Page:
Wireless secret key generation versus capable adversaries




Ghoreishi Madiseh, Masoud

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This dissertation applies theories and concepts of wireless communications and signal processing to the security domain to assess the security of a Wireless secret Key Generation (WKG) system against capable eavesdroppers, who employ all the feasible tools to compromise the system’s security. The security of WKG is evaluated via real wireless measurements, where adversary knows and applies appropriate signal processing tools in ordere to predict the generated key with the communicating pair. It is shown that in a broadband stationary wireless communication channel, (e.g. commercial off-the-shelf 802.11 WLAN devices), a capable eavesdropper can recover a large portion of the secret key bits. However, in an Ultra-wideband (UWB) communication, at the same stationary environment, secret key rates of 128 bits per channel probe are achievable.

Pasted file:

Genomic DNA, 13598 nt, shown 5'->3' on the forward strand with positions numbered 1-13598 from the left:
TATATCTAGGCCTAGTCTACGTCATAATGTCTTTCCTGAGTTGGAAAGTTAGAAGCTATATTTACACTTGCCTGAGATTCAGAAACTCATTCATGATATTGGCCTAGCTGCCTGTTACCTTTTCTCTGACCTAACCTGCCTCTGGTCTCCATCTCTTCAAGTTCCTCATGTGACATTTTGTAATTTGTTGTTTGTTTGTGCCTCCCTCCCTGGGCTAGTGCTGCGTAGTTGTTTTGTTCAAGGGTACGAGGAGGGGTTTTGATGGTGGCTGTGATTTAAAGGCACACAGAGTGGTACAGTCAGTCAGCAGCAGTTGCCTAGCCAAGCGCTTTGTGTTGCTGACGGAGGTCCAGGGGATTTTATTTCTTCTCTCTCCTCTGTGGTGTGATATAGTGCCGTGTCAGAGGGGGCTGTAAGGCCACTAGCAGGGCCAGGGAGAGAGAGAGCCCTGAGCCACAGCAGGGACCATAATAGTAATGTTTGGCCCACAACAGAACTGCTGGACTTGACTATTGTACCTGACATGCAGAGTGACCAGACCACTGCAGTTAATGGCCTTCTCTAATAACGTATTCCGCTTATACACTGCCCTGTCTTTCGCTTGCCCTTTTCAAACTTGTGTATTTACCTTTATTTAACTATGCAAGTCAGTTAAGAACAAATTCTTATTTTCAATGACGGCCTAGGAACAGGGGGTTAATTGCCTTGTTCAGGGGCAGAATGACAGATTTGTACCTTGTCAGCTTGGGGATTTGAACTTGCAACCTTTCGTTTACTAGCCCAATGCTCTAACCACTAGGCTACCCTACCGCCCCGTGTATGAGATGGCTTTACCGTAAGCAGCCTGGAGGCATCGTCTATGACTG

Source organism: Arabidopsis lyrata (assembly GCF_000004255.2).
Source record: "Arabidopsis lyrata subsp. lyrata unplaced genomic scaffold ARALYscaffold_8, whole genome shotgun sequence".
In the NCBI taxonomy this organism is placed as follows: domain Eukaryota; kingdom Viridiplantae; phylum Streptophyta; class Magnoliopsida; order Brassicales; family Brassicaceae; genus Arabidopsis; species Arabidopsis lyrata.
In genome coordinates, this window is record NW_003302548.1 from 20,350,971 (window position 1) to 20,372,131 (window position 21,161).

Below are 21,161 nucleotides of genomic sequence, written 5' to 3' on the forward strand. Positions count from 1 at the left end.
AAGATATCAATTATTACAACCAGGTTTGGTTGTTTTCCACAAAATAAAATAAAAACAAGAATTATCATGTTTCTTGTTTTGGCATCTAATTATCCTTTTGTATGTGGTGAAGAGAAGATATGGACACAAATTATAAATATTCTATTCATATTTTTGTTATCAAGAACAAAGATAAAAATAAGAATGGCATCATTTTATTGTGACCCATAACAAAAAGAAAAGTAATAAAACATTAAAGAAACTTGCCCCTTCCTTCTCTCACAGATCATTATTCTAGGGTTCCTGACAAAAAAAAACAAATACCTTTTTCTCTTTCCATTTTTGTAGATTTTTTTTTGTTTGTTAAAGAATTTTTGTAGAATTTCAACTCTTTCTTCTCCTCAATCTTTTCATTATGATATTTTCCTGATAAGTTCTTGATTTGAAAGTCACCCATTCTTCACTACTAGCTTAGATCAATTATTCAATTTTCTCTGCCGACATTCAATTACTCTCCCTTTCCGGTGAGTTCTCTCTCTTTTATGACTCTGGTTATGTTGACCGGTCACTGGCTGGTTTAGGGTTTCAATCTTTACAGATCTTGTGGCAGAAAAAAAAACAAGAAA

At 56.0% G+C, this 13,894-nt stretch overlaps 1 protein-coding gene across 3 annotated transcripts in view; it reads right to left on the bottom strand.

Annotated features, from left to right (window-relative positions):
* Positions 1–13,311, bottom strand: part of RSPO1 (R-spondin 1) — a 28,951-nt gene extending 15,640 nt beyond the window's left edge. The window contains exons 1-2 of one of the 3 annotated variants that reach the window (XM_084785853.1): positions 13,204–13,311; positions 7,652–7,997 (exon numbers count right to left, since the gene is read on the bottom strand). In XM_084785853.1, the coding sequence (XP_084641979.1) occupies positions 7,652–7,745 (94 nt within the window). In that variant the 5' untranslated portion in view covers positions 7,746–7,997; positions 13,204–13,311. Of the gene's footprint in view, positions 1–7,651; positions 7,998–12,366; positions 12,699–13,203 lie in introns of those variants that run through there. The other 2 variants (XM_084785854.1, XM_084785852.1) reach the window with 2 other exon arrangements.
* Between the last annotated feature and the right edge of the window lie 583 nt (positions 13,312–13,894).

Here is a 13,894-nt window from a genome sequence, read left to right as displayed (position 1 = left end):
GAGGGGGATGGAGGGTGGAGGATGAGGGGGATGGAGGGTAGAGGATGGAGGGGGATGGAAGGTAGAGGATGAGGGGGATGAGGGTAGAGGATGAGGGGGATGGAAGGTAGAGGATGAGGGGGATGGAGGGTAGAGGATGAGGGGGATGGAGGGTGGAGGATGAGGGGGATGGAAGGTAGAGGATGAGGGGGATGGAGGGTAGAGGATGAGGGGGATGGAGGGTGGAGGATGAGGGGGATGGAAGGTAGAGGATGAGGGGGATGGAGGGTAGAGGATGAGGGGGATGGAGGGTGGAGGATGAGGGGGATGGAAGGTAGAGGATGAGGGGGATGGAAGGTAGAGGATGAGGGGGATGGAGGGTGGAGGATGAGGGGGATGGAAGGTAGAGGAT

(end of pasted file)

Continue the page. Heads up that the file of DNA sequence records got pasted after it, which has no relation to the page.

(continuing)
Wireless Secret Key Generation, Wireless Security, Point to Point Secure Communication, Secret Key Capacity, Wire-tap channel, Public Discussion, Wireless Channel Characterization, Ultrawide Band communication channels, WLAN, IEEE 802.11